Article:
Membership Advantages
  • Reviews
  • "Beyond the Book" backstories
  • Free books to read and review (US only)
  • Find books by time period, setting & theme
  • Read-alike suggestions by book and author
  • Book club discussions
  • and much more!
  • Just $10 for 3 months or $35 for a year
  • More about membership!

Support BookBrowse

Become a Member and discover books that entertain, engage & enlighten!

Join Today!

Editor's Choice

  • Book Jacket: Forest Dark
    Forest Dark
    by Nicole Krauss
    In Forest Dark, Nicole Krauss presents parallel stories of two people who leave New York to stay in ...
  • Book Jacket: The Amber Shadows
    The Amber Shadows
    by Lucy Ribchester
    The Amber Shadows sweeps readers into the realm of World War II-era Britain where Honor "Honey" ...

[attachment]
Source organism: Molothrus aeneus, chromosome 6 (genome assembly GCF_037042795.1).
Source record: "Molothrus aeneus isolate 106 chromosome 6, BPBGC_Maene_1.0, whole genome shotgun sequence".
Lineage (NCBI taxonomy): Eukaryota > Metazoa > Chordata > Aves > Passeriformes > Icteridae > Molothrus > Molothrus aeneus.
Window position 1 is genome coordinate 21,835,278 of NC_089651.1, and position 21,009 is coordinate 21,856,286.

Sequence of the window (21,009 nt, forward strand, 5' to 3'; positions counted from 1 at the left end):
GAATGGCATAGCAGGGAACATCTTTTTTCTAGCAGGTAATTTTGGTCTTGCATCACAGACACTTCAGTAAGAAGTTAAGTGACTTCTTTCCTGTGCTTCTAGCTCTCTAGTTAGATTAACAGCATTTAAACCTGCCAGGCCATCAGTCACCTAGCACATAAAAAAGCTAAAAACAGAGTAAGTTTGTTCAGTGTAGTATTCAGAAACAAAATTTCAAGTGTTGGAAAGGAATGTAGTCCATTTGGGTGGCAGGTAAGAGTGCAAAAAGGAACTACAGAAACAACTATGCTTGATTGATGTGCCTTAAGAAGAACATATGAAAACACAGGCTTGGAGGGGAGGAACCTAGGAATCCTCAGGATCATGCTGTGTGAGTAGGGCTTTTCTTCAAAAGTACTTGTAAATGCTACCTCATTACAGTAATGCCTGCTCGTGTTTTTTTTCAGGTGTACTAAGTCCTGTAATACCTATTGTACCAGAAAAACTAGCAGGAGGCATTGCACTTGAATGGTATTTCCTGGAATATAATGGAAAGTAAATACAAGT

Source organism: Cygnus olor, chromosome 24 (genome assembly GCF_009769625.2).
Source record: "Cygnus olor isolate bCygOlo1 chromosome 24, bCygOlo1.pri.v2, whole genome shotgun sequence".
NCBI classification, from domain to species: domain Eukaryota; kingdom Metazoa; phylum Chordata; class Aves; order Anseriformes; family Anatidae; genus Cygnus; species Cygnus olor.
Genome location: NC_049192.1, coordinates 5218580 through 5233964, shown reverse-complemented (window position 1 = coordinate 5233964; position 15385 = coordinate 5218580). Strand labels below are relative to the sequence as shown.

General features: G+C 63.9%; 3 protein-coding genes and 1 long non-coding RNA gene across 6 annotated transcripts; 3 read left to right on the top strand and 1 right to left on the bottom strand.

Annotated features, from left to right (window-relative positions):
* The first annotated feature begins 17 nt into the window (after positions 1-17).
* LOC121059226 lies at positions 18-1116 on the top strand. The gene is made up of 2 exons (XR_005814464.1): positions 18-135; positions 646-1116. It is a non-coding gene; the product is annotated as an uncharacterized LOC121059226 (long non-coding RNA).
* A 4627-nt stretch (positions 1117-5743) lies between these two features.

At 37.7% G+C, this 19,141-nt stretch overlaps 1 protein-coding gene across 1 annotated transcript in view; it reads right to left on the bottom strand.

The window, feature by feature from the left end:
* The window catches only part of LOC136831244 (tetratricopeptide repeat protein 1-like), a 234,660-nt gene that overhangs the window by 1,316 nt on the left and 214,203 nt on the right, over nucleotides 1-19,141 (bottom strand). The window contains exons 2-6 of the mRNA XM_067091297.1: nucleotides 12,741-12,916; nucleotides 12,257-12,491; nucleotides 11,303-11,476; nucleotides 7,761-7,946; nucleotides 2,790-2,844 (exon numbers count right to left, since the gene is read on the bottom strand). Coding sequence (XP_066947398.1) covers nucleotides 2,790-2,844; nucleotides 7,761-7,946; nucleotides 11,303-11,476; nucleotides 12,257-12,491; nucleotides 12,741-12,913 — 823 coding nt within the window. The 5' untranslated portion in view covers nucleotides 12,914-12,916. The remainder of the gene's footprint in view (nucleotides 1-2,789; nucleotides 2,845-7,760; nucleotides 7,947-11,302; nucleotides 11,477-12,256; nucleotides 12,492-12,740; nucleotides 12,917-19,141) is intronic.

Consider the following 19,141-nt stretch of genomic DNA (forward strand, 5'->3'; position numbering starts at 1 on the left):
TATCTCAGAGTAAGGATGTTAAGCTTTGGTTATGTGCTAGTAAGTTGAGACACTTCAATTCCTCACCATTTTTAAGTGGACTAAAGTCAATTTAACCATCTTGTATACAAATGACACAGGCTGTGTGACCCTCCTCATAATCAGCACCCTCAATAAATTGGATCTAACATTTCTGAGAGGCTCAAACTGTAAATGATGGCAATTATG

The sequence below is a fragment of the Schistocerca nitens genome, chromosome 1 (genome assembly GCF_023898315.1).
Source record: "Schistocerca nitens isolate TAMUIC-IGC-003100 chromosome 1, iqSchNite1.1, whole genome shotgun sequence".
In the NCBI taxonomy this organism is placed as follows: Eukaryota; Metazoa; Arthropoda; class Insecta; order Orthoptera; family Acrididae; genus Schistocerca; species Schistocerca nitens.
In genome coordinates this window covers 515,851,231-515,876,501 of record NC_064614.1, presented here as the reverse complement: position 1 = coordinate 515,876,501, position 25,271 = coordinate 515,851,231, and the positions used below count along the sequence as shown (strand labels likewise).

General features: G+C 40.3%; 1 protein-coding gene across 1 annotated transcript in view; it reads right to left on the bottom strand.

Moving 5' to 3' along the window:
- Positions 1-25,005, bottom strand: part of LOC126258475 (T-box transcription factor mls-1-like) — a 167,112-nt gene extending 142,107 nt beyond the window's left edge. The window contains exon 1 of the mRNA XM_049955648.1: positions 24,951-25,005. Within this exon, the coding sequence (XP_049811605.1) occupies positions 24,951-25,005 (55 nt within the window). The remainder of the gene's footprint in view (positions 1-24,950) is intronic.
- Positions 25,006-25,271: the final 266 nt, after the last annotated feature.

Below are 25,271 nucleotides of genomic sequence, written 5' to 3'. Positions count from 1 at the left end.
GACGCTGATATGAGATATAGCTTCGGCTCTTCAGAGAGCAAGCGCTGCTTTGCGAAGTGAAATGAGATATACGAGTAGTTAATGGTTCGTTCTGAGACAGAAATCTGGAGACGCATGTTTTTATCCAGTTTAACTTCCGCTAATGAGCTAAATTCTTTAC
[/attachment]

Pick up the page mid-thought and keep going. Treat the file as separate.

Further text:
• Book Jacket: Midwinter Break
    Midwinter Break
    by Bernard MacLaverty
    Northern Ireland's Bernard MacLaverty is the author of five novels and multiple short story ...

Book Discussion
Book Jacket
Being Mortal by Atul Gawande

An eye-opening and riveting look at how how medicine can not only improve life but also the process of its ending.

About the book
Join the discussion!

First Impressions

  • Book Jacket

    The Twelve-Mile Straight
    by Eleanor Henderson

    An audacious epic set in rural Georgia during the years of the Depression and Prohibition.
    Reader Reviews

  • Book Jacket

    Love and Other Consolation Prizes
    by Jamie Ford

    Inspired by a true story, about a boy whose life is transformed at Seattle's epic 1909 World's Fair.
    Reader Reviews

Win this book!
Win If the Creek Don't Rise

If the Creek Don't Rise

A debut novel bursting with heart, honesty, and homegrown grit.

Enter

Word Play

Solve this clue:

Y Can't M A S P O O A S E

and be entered to win..

Books that     
entertain,
     engage

 & enlighten

Visitors can view some of BookBrowse for free. Full access is for members only.

Join Today!

Your guide toexceptional          books

BookBrowse seeks out and recommends books that we believe to be best in class. Books that will whisk you to faraway places and times, that will expand your mind and challenge you -- the kinds of books you just can't wait to tell your friends about.